All Articles Tagged "Blacks in Hollywood"
By Mary Worrell
You may not recognize her name, but if you’ve enjoyed films like “Cadillac Records” and “For Colored Girls”, you’ve certainly seen her vision and work come to life on the big screen. Johnetta Boone, a 48-year-old married mother of two and Washington, D.C. native, has made a name for herself over the last 30 years in Hollywood as a costume designer.
Born and raised in Washington, D.C., Boone attended the Duke Ellington School for Performing Arts high school and later the New York Fashion Institute of Technology.
“I went there not really thinking as a teenager that Hollywood be something accessible to me. It was just a fantasy – a feeling moment in thought,” Boone said.
But that fleeting fantasy became a reality soon after arriving in New York, where she lived for 18 years while her career flourished and before returning to D.C. to raise her children. Her foot in the exclusive door to Hollywood came with her first job in college as an assistant to a stylist – a friend’s aunt and former fashion editor who left the magazine industry for life as a freelance stylist. In 1983, only two years after coming to the big apple for college, Boone and her friend started their fashion careers together.
“From there I just never did anything else,” Boone said. “We found our niche and it was wonderful. Back in those days, the industry was very posh. We worked with some amazing photographers and icons of the fashion industry.”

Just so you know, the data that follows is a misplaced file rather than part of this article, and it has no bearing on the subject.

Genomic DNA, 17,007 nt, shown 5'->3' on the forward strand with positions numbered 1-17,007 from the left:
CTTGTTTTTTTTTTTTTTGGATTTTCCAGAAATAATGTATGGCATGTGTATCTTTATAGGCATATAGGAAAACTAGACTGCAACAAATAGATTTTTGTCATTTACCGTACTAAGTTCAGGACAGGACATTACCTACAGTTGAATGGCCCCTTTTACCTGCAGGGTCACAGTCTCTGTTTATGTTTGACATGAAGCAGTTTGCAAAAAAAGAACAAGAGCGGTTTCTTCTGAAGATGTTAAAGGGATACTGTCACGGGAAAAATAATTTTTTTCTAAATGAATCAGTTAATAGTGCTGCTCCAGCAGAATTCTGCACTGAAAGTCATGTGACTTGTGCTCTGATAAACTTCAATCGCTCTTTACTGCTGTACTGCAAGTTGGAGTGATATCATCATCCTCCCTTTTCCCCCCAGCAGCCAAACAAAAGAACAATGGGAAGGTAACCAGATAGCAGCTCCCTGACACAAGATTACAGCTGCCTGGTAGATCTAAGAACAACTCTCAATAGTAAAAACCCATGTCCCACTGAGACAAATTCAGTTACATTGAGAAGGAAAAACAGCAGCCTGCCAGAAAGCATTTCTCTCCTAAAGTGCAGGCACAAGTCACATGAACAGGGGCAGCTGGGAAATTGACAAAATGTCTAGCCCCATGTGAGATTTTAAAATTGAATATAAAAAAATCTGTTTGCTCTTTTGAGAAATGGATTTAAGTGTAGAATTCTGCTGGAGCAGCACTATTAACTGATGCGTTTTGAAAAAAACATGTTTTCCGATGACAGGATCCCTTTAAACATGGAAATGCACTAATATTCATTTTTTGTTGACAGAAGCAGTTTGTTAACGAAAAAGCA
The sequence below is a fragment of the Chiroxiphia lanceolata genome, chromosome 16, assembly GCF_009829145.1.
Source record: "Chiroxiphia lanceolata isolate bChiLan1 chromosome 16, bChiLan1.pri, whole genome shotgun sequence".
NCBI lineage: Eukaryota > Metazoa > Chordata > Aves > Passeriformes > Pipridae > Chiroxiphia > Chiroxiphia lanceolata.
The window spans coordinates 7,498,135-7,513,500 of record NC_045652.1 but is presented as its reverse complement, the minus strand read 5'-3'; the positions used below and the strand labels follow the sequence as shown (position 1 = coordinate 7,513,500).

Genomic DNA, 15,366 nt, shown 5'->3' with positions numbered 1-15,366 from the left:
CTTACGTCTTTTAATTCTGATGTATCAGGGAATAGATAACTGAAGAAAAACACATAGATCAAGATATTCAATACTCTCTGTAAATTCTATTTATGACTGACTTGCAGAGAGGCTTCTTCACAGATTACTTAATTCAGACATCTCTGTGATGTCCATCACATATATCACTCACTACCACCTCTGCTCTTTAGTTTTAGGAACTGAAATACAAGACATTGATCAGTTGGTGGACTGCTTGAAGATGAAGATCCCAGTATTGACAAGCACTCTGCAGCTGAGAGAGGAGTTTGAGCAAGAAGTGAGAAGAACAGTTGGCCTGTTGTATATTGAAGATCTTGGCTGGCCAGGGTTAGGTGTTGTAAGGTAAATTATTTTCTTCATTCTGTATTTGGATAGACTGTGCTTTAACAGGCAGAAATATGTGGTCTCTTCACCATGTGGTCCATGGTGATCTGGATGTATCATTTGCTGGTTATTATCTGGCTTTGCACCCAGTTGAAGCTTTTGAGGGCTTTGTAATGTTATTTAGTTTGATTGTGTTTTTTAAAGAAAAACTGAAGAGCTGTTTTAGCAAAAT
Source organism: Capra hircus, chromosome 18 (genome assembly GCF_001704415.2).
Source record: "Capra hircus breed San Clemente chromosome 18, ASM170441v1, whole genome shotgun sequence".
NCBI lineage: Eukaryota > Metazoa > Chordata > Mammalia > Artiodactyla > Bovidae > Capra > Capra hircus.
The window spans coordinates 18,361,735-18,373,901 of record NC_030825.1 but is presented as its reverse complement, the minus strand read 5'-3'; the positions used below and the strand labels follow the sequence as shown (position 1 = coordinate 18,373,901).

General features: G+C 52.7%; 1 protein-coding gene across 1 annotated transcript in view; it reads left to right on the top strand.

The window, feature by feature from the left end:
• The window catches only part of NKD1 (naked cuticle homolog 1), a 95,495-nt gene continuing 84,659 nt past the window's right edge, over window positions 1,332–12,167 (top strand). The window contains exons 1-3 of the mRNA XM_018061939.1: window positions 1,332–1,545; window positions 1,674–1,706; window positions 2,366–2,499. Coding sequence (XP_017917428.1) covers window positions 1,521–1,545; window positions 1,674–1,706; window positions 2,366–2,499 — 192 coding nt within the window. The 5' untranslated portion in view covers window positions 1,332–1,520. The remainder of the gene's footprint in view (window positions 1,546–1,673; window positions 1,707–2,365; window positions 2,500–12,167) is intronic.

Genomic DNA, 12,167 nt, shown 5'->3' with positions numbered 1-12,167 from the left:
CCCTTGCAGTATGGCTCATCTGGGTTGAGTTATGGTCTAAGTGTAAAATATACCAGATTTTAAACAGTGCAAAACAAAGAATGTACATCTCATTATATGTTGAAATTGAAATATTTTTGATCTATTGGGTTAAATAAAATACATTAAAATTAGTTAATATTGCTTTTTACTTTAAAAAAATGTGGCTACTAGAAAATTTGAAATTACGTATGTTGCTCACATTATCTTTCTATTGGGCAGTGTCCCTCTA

It was through those interactions that Boone learned the ins and outs of the fashion industry, styling and Hollywood. She gleaned all she could from the industry in preparation for what has become a long and diverse career spanning genres–from period fashion to sports uniforms, print photography and commercials, to television and major motion pictures.
“I always wanted to do something behind the scenes, but [I] didn’t know what that was,” she said. “I kept going and chipping away until the moment presented itself.”
Boone worked as an assistant for a number of years while attending college, but eventually the time came for Boone to move on.
“Once we built out careers, like a mother bird she let us fly,” Boone said. “She said I had more than enough experience and gave me my next project.”
Boone struck out on her own and began styling for advertising and magazine editorials, but a unique opportunity arose when she was asked to design for “Showtime at the Apollo” and later the “Apollo Comedy Hour.” Having worked with still photography up until that point, Boone suddenly found inspiration in the moving pictures.
(Kansas City Star) — It’s a wonder that the security guards at the Academy of Motion Picture Arts and Sciences didn’t stop Mo’nique and make her show ID when she arrived to help announce the Oscar nominations early Tuesday at the organization’s Beverly Hills headquarters. After all, she was the only person of color involved with the extravaganza, since the 83rd annual Oscar nominations have the dubious distinction of being an all-white affair.